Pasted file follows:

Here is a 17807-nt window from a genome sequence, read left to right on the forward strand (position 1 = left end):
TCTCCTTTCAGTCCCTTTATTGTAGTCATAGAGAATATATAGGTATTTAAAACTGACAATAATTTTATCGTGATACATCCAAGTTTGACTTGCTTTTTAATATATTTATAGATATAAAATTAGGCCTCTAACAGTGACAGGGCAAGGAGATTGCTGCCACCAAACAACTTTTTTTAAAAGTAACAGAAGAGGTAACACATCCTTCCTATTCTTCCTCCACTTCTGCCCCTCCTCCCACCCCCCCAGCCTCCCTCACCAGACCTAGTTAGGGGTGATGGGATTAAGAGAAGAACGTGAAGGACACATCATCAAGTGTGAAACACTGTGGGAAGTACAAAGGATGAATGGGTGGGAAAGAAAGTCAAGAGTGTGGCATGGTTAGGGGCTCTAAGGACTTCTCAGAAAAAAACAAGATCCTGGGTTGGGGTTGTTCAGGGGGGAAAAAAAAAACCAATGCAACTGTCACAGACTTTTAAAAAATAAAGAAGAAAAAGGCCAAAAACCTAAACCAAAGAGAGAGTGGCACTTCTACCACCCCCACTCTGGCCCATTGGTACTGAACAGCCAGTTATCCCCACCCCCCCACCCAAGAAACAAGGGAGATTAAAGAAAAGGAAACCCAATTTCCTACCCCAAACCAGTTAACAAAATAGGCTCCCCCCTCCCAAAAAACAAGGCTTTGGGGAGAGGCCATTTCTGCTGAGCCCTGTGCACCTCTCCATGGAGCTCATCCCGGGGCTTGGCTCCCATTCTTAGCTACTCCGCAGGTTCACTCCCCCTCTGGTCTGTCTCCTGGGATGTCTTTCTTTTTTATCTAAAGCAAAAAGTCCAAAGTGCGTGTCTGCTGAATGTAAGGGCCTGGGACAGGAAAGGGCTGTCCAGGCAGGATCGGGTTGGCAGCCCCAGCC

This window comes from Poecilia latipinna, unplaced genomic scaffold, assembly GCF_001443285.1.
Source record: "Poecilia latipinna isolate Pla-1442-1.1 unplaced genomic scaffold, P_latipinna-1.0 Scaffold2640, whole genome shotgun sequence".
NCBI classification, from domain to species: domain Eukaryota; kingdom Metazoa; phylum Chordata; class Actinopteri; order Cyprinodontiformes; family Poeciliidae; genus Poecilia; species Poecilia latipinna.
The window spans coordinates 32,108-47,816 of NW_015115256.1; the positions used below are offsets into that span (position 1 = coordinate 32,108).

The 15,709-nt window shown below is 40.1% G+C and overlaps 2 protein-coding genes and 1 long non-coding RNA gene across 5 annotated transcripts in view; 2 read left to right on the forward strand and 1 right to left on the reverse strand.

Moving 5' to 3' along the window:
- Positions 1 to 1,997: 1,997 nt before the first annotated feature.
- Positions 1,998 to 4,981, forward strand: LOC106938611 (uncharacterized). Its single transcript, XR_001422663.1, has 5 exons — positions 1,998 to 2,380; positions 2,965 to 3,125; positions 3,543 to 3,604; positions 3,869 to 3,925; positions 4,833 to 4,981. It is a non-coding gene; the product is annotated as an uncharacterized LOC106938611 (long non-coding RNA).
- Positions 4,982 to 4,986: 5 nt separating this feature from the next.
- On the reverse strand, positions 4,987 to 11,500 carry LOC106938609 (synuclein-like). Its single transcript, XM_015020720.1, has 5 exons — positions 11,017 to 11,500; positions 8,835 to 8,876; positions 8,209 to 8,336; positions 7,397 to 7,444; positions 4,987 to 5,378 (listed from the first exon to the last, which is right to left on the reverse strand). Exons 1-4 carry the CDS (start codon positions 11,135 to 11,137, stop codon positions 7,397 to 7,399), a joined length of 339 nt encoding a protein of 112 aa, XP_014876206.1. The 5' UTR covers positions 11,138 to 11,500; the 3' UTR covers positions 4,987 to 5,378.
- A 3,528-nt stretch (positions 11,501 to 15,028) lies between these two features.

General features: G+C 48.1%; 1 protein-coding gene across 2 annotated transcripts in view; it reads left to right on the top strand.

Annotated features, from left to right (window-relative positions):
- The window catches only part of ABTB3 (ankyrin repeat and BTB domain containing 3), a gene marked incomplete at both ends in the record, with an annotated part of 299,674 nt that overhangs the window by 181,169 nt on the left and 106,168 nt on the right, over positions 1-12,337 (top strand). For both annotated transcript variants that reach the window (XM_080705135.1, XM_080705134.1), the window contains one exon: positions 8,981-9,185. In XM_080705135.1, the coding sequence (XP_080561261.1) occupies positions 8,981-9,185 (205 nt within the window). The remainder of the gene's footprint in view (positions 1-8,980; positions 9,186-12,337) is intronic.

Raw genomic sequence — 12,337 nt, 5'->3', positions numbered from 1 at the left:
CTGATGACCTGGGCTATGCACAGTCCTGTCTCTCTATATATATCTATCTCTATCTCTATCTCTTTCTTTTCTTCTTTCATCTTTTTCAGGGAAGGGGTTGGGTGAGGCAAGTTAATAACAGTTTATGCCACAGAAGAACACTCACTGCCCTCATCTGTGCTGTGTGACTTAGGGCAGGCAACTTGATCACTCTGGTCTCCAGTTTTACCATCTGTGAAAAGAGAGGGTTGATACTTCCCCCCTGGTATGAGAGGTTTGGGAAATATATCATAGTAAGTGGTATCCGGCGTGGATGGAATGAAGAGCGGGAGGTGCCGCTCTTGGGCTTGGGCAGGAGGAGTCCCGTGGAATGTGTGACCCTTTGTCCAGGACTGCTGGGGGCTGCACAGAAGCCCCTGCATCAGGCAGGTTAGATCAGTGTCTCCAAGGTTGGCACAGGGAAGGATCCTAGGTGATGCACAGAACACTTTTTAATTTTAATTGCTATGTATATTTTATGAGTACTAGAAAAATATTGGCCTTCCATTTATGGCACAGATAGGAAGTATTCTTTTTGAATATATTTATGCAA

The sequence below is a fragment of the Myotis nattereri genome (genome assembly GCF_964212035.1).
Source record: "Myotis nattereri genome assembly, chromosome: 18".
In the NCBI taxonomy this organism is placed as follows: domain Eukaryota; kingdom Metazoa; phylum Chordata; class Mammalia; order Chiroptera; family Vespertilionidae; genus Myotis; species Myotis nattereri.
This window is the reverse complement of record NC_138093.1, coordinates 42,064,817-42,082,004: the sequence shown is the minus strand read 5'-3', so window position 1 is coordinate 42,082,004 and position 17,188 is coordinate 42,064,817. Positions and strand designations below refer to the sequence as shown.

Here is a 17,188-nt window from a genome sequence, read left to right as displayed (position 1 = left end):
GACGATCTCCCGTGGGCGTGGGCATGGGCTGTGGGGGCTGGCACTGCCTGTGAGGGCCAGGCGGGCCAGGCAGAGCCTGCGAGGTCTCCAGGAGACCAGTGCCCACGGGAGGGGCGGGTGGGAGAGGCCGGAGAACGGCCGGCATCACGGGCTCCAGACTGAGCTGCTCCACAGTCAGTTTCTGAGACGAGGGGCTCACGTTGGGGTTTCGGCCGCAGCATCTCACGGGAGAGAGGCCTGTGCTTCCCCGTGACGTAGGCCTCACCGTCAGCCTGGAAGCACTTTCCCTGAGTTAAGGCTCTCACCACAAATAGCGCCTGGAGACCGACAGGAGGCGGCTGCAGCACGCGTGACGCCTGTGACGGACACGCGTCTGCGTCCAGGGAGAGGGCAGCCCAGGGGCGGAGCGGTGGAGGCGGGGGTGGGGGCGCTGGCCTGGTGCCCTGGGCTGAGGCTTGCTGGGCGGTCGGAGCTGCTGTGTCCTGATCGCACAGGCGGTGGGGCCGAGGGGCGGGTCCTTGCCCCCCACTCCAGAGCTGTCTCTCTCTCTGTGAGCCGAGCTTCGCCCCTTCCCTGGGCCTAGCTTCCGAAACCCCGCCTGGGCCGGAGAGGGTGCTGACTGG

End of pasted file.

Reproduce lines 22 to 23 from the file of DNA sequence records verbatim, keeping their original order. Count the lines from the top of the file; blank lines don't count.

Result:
This window is the reverse complement of record NC_138093.1, coordinates 42,064,817-42,082,004: the sequence shown is the minus strand read 5'-3', so window position 1 is coordinate 42,082,004 and position 17,188 is coordinate 42,064,817. Positions and strand designations below refer to the sequence as shown.

Here is a 17,188-nt window from a genome sequence, read left to right as displayed (position 1 = left end):